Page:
The sharing of computer memory (RAM) has proved more difficult in many respects. Typically, discrete memory chips are combined by tightly coupling the chips together with specialized bus circuits, such as on RAM modules, desktop computer motherboards, and the like. Accordingly, hardware requirements often impose limitations on the ability to share and/or increase memory capacity. Although various solutions have been proposed, the solutions commonly involve significant architectural changes and often require specialized software to take advantage of the changed memory architecture.
BRIEF DESCRIPTION OF THE DRAWINGS
 FIG. 1 schematically depicts a network with distributed shared memory according to the present description.
 FIG. 2 schematically depicts a memory manager that may be employed in the network of FIG. 1 to manage a portion of a clustered memory cache.
 FIG. 3 schematically depicts an alternate configuration of local memory managers.
 FIG. 4 schematically depicts a distributed shared memory environment with a clustered memory resource distributed across multiple network segments.
 FIG. 5 depicts an exemplary method for using a distributed shared memory resource.
 FIGS. 6 and 7 schematically depict communication stack configurations that may be employed to enable devices to access a distributed shared memory resource.
 FIG. 1 depicts a computer network 20 with distributed memory. The memory resource and supporting systems may be configured in a variety of different ways and for different applications. Page caching is one example of a setting where numerous advantages can be obtained. Accordingly, the distributed memory resource in the example of FIG. 1, and in other examples discussed herein, includes a clustered memory cache 22. Referring specifically to FIG. 1, clustered memory cache 22 is aggregated from and comprised of physical memory locations 24 on a plurality of physically distinct computing systems 26 (individually designated as Computing System 1, Computing System 2, etc.) Computer network 20 also includes a metadata service 30, a plurality of clients 32 (only one client is shown in the figure), and a plurality of local memory managers 34 (individually designated as MM1, MM2, etc.). Each of the local memory managers is local to and associated with a different portion of clustered memory cache 22. The metadata service, clients and local memory managers are all operatively coupled with each other via network 40. In addition, a configuration manager 42, policy manager 44 and admin interface 46 may also be provided, to provide various functions that will be described below.
 Clustered memory cache 22 provides a shared memory resource that can be accessed and used by the clients. Specifically, depending on the mode of operation, clients 32 can read from the clustered memory cache and cause insertion and/or eviction of data items to/from the cache.
 As used herein, "client" will at times broadly to refer to any hardware or software entity that makes use of the shared memory resource. For example, clients may include personal computers, workstations, servers and/or applications or other software running on such devices. The invention has proved particular useful in accelerating the performance of server applications that perform operations on large volumes of data, such as complicated modeling and simulation applications in fields such as finance, engineering, etc. In such a setting, the performance of the client application can be enhanced significantly through appropriately managed use of the shared memory resource.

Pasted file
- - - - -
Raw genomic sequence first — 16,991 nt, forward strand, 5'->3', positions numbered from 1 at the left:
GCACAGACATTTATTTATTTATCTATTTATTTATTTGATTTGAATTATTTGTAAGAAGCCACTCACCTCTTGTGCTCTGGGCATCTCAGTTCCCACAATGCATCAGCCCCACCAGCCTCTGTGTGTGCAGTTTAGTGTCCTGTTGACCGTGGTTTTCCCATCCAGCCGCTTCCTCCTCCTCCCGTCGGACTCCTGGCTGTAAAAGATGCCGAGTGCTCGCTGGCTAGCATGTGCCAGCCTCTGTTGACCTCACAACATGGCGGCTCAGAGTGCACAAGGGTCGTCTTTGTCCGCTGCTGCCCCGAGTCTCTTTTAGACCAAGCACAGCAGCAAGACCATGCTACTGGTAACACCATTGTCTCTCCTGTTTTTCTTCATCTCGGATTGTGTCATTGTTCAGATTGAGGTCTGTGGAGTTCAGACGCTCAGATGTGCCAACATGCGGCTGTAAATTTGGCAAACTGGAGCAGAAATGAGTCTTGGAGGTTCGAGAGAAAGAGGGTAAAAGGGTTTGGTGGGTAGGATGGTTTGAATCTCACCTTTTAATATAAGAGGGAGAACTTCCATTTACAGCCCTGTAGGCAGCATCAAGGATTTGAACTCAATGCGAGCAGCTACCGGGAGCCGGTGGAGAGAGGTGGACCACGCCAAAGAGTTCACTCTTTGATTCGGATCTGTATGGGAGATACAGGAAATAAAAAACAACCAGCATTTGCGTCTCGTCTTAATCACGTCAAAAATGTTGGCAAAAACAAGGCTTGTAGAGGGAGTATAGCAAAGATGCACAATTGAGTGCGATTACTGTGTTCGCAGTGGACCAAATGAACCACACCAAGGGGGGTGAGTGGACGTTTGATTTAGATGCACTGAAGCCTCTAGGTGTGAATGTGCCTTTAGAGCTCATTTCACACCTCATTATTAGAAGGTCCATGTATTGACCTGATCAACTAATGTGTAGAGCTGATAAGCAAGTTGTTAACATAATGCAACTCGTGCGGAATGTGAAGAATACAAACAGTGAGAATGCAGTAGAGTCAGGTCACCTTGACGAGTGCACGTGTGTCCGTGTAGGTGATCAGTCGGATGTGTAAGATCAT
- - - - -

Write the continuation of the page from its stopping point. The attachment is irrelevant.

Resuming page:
"Client" may also more specifically refer to a driver or other software entity that facilitates access to the shared memory resource. For example, as will be described in more detail, a driver can be loaded into memory of a networked computer, allowing applications and the operating system of that computer to "see" and make use of the clustered cache.
 The distributed shared memory described herein may be operated in a variety of modes. Many of the examples discussed herein will refer to a mode where clustered memory cache 22 provides page caching functionality for data used by clients 32. In particular, data items from an auxiliary store 50 may be cached in clustered memory cache 22. Thus, even though a particular client may have ready access to the auxiliary store (e.g., access to a file system stored on a hard disk), it will often be desirable to place requested data in the clustered memory cache, so as to provide faster access to the data. Auxiliary store 50 can include one or more storage devices or systems at various locations, including hard disks, file servers, disk arrays, storage area networks, and the like.
 Regardless of the particular mode of operation, the clustered memory cache spans multiple physically distinct computing systems. For example, in FIG. 1, clustered memory cache 22 includes memory from N different computing systems 26 (Computing System 1, Computing System 2, etc., through Computing System N). The individual computing systems can be of varying configurations, for example ranging from relatively low-powered personal devices to workstations to high-performance servers. SMP or other multiprocessor architectures may be employed as well, in which one or more of the computing systems employ multiple processors or cores interconnected via a multiprocessor bus or other interconnect. As described in detail herein, physical memory from these physically distinct systems may be aggregated via network 40 and made available to clients 32 as a unified logical resource.